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More People in the US are Leasing Electric Cars Than Buying Them

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【Summary】A new report from Bloomberg New Energy Finance revealed that a whopping 80 percent of EVs in the US are leased.

Michael Cheng    Jan 14, 2018 4:00 PM PT
More People in the US are Leasing Electric Cars Than Buying Them

Leasing may not seem like a rewarding option for individuals who depend on their car every day. However, times are changing; and so are the ways people own vehicles.

A new report from Bloomberg New Energy Finance revealed that a whopping 80 percent of EVs in the US are leased. For plug-in hybrid units, roughly 45 percent are purchased (55 percent leasing rate).

Why are US-based individuals more inclined to lease an EV, when cost of ownership for such cars is reasonable and economical? Find out below.

Benefits of Leasing EVs

For tech-savvy individuals, leasing offers a plethora of advantages and benefits. At the moment, automotive components related to EVs, such as power cells, driverless platforms and charging capabilities, are rapidly being developed. Because of this, such technologies present in EVs on the road today will quickly become obsolete.

Furthermore, rapid technological development can contribute to a decrease in cost for automotive parts. For EVs, batteries are roughly 20 percent cheaper to acquire today, compared to five years ago – according to Bloomberg analysts.  

"When there's new technology coming out, and it's coming out so rapidly, and you're improving on it so constantly, typically people only want to lease it," said Steve Center, vice president of American Honda Motor Co., at the 2017 New York Auto Show.

"Think of your cell phone."

Leasing rates for EVs range between $100 to $800 per month, depending on the type of unit, model, package deal and other terms of the agreement. Since EVs are prone to going obsolete after three years, purchasing one (and keeping it current) would end up costing substantially more money.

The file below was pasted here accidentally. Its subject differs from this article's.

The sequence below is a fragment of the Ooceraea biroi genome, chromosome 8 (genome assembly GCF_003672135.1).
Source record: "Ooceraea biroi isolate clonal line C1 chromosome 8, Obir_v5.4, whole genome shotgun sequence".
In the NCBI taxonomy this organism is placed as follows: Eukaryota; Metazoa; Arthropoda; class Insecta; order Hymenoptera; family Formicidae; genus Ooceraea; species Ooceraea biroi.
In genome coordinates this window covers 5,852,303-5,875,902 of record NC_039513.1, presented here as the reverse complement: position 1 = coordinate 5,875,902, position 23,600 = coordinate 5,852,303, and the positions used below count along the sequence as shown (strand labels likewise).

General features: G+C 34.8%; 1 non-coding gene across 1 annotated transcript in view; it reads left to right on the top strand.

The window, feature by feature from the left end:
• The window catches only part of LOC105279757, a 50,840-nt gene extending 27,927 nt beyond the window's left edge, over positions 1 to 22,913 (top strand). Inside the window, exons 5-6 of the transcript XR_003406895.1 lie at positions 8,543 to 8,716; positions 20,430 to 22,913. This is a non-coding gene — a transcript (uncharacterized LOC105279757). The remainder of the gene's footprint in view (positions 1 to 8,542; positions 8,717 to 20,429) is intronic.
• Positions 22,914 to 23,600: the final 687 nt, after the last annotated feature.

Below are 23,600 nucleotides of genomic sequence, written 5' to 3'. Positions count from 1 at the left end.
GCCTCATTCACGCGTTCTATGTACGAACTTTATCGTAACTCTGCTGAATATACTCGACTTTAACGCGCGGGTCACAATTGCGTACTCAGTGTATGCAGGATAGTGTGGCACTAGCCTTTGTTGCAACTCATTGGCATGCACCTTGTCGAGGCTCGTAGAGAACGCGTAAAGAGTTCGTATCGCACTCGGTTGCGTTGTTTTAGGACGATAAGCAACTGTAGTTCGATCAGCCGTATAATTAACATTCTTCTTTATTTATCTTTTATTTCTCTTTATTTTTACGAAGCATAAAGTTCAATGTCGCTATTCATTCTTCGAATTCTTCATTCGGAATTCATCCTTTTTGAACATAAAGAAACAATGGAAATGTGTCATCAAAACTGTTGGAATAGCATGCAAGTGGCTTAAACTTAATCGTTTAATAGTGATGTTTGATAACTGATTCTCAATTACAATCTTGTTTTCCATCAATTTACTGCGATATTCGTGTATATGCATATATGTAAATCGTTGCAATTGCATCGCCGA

The numbers aren't even close. In nine years, a private EV owner would have spent more than $90,000 on three separate car purchases (at a rate of $30,000 per unit). Over the same period, an individual leasing an EV would have spent $37,800 (at a rate of $350 per month).

It is also important to highlight that some EV leasing package deals come with lucrative perks, which can offset maintenance and cost of ownership.

Curbing Depreciation and EV Regulations

Taking the information above into consideration, it turns out that opting to lease an electrified car is a very cost-effective solution for avoiding depreciation.

According to Black Book, a company that specializes in automotive analytics and reports, EVs sold in 2014 come with a staggering 23 percent depreciation rate. By comparison, gas-powered cars hold a 41 percent depreciation rate (over the same period).

"The lease rate for the country's entire fleet hovers around 30 percent. (There's one blank spot in the data: Tesla does not divulge how many of its vehicles are leased, and since it sells its cars directly rather than through dealerships, the company doesn't have to)," explained Kyle Stock from Bloomberg.

Lack of supporting regulations in the US surrounding EVs are contributing to this unforeseen trend. Current guidelines that are designed to provide thousands of dollars in savings (federal and state incentives) for future EV owners failed to include pre-owned vehicles.  

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